On the hike back to the trailhead, myself and a day hiker noticed what looked like tire tracks. He was quite amusing and said it looked like someone brought a Harley out here. I suspect dirt bikes or mountain bikes with very fat tires. At the trailhead gate I was able to find the point of entry where they drove around.

Wood stored under the shelter I cleared

Wood stored under the shelter I cleared

So thanks to these guys we will likely be blocking the route with large rocks and trees. Trouble will always find a way to cause trouble of course, but we will do our best to make it very difficult for anyone to get a large or motorized bike out there again.  There are some great trails in Connecticut for mountain bikes and dirt bikes, I’m sure a quick google search would return quick results if that’s your preferred outdoor activity. Tires cause a lot of damage to the trail and the delicate wildlife that grows alongside it.

The riverbanks were lined with large sheets of ice — some the size of cars. This was all that remained of the ice dam. It was really an interesting sight.

Another thing I do after these hikes is report any large blowdowns or trail damage that our sawyer and trail crews need to address, as well as update our water report spreadsheet so hikers visiting our chapter page know if they have reliable water sources along their hike. All of the brooks were running at full force with all the recent rain and snow.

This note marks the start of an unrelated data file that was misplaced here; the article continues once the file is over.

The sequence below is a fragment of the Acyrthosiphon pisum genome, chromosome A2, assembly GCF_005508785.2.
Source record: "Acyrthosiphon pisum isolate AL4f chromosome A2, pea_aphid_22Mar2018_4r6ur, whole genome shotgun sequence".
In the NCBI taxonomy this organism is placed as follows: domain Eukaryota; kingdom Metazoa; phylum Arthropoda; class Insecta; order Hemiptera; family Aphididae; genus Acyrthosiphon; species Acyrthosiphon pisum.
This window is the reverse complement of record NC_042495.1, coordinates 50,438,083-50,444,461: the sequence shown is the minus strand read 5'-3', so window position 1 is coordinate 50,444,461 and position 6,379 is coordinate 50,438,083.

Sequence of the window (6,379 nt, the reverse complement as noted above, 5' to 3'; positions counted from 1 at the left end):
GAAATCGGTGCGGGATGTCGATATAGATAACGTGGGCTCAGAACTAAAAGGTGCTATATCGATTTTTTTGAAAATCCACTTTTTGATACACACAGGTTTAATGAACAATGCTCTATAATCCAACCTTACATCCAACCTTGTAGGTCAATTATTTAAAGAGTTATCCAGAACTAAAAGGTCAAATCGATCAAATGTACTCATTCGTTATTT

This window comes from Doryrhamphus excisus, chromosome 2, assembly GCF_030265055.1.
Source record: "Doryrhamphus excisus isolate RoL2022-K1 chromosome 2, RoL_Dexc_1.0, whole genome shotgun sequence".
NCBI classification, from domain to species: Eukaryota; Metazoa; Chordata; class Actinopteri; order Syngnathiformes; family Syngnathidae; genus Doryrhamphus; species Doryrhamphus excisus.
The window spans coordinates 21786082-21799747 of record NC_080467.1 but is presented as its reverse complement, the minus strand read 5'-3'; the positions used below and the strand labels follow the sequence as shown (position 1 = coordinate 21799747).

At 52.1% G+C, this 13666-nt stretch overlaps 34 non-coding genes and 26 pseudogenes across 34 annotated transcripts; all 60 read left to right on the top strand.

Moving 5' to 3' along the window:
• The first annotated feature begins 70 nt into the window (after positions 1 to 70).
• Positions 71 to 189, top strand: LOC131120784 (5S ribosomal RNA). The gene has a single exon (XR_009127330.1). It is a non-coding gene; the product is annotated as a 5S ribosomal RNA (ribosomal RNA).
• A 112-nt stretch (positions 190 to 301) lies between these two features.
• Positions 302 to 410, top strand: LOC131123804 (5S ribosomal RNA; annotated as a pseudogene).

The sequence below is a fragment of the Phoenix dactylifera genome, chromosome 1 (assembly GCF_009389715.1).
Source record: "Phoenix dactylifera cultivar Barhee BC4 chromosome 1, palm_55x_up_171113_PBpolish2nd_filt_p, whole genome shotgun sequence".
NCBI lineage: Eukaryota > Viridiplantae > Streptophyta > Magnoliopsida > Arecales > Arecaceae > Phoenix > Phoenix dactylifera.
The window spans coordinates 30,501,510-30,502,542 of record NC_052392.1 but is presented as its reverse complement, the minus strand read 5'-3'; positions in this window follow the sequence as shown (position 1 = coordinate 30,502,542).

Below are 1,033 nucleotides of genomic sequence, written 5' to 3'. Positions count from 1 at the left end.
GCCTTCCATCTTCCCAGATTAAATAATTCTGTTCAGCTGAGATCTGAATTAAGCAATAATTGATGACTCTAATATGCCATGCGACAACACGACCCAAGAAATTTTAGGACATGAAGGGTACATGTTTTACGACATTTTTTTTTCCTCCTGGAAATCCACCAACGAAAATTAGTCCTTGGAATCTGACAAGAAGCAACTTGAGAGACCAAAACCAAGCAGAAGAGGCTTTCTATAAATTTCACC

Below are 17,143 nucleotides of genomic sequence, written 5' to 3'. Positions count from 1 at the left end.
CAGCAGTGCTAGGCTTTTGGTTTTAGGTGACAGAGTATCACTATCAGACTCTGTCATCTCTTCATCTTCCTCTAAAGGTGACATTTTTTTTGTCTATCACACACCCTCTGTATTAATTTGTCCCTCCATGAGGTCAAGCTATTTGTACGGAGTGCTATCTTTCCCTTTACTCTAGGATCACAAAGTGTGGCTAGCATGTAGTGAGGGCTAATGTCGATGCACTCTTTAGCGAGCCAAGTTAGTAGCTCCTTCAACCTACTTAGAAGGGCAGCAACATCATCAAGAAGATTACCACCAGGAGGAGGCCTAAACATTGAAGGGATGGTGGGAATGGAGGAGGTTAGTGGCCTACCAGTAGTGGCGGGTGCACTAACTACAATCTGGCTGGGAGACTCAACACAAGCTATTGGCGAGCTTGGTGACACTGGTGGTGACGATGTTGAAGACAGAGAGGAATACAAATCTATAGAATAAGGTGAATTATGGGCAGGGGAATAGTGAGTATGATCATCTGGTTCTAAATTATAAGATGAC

Beech in winter

Beech in winter

It was a brisk 33 degrees but felt downright balmy compared to the deep freeze of the recent weeks. I can’t believe as I write this in the end of February that it’s 65 degrees and will be 70 tomorrow!  I was able to get out on a short hike close to home today as I needed to clear my head of some tough recent events, and I was virtually sweating. What a beautiful February day. I will write up that hike as soon as I can. It was a new park for me and I was very pleasantly surprised to find another great local spot so close to home. I can’t always make it to the A.T. for my fix, so it’s a bonus to find these other options when I have less time.

Miles hike 1: 3

Miles hike 2: 4.8

— Linus